But even so, talking in percentages is abstract, and humans have an easier time thinking in pure numbers than we do in abstract terms. So let’s get some actual numbers.

10 hours/day * 5 days/week * 52 weeks/year = 2600 hours a year that you’re sitting on that chair. (You’ll have some weeks off for vacation, but you’ll also probably be working late, or working weekends, so let’s just say it evens out.)

Say the typical mediocre Office Depot chair costs $100, and a really good chair—a spine-conforming, back-supporting, muscle-relaxing specimen—costs $800. If you spread your $700 over the course of 2600 hours, that comes out to about 25 cents an hour. Would you pay a quarter an hour to be comfortable? My guess is yes. The numbers look even better when you realize you won’t switch chairs every year. Even at five years—which is short for a quality chair—you’re down to 5 cents per hour.

I can then examine other things I do throughout the day, like the computer (which works out to be about the same as that chair), or a smartphone (1-2 hours), or a mattress (8+ hours), and adjust accordingly. If my computer takes 10 seconds to open an app and I can shave it down to 2 by swapping in an SSD, that’s a worthwhile purchase when you factor in frustration and time saved. If my computer locks up frequently because I don’t have enough RAM or if it’s just too slow, it’s in my own interest to upgrade or get a new computer. If I can get through my day with as little aggravation, frustration and discomfort as possible, I’ll be much more relaxed, which benefits myself and the people around me. And preventing stress is much better than having to spend money later on to alleviate stress.

How This Applies to You

If you don’t work at home, you probably won’t have as easy a time finding items that you use a majority of your day, but you still can. Start by making a list of what you do all day, then evaluating what equipment you need to do those tasks. For example, here’s a generic list:

  • 8 hours: (Work) Office chair, computer, office desk, monitor
  • 2 hours: (Commute) Car, car stuff
  • 1 hour: (Cooking) Kitchen utensils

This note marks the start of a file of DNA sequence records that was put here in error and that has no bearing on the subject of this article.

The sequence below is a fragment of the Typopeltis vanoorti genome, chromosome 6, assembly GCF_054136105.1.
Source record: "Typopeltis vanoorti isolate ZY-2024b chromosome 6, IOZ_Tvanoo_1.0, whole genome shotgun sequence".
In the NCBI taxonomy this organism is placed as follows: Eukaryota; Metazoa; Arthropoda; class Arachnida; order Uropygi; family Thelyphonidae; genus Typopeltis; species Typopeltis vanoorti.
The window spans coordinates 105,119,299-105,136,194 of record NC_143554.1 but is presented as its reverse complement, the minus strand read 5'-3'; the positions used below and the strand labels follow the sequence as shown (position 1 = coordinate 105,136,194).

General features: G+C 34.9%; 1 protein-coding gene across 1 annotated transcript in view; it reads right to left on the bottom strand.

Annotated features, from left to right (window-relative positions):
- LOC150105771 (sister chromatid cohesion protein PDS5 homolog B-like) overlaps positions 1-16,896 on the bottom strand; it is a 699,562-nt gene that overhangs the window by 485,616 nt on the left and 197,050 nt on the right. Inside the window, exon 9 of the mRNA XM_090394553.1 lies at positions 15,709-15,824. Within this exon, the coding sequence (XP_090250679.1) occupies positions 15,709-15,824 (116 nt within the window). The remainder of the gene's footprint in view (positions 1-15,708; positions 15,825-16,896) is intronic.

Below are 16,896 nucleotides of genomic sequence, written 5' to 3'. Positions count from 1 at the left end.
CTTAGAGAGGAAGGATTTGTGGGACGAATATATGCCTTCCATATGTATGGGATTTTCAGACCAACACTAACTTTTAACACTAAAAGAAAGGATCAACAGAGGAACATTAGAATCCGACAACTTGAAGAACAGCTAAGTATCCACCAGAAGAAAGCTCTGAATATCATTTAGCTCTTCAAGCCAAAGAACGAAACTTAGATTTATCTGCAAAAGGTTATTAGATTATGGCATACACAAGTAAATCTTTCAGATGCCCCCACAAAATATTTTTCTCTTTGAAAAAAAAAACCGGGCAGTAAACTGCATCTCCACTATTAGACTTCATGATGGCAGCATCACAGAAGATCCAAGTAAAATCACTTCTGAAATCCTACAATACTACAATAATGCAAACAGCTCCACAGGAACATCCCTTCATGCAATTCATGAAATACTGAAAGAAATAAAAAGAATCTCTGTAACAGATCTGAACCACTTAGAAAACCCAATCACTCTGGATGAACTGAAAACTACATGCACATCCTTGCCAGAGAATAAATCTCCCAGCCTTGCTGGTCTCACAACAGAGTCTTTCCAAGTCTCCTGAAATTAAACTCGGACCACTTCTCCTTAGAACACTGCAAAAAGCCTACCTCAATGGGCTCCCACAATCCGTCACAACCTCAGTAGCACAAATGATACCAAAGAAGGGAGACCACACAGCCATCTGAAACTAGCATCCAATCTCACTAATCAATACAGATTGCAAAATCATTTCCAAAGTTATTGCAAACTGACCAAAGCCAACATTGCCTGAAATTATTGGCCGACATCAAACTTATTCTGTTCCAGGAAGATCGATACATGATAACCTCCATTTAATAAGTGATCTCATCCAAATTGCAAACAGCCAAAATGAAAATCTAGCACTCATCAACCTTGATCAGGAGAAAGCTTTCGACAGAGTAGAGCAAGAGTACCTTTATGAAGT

• 3 hours: (Living room recreation) TV, video games, music
  • 1 hour: (Reading) Kindle/iPad
  • 1 hour: (Exercise) Running, treadmill, elliptical

You might not be able to convince your manager that you need an expensive chair, but you may have more luck getting them to splurge for an ergonomic keyboard and mouse, or a better monitor. And even if they don’t, the comfort principle dictates that you may still be better off sucking it up and spending this money yourself, particularly if you’re going to be happier or healthier for it. (Just make sure that everyone knows these items are yours and refrains from stealing them.)

The comfort principle applies to your leisure time as well. Getting nice gardening equipment if you like to spend an hour unwinding after work in your backyard, or better running shoes/clothes if you exercise every day, or a nicer bike for your weekends or commuting will make the time spent more enjoyable. If you or your family likes to cook daily, imagine how much easier—or stress free-the process would be if all your tools were good.

Those of you with a long commute in a horrible car may not want to go all the way into getting a brand new car, but you can at least get some better back support, a more capable stereo (maybe something with hands-free calling), a navigation system, or some way to make those commuting hours less miserable. If you’re going to be spending two hours a day confined in a single place, why not spend a little and use that time listening to audiobooks, which can be entertaining as well as informative.

If you’ve got any sort of back pain or if you’re not satisfied with your mattress, you should get a good one immediately. Not only do you spend a third of every single day on that thing, the aftereffects of a good or bad night’s sleep affects the other two thirds dramatically. This will be money well spent.

Where You Might Stop Yourself from Splurging